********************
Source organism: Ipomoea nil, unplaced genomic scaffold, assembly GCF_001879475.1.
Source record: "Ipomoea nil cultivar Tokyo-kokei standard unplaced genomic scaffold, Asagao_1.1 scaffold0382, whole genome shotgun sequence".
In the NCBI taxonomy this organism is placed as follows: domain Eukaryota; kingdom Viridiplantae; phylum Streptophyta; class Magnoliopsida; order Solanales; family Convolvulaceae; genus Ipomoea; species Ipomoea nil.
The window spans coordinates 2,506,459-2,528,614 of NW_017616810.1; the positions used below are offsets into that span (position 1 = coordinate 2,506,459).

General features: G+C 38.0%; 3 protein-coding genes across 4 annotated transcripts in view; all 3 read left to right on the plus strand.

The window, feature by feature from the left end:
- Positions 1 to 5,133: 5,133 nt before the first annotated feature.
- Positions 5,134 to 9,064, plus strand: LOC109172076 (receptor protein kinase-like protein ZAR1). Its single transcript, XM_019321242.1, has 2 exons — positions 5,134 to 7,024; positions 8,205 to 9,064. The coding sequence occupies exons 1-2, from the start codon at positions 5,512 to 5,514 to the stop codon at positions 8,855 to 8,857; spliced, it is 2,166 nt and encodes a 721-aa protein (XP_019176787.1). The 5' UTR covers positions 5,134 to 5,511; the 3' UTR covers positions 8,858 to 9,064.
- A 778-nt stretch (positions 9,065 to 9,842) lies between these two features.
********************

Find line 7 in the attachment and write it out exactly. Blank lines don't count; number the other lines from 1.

- Positions 1 to 5,133: 5,133 nt before the first annotated feature.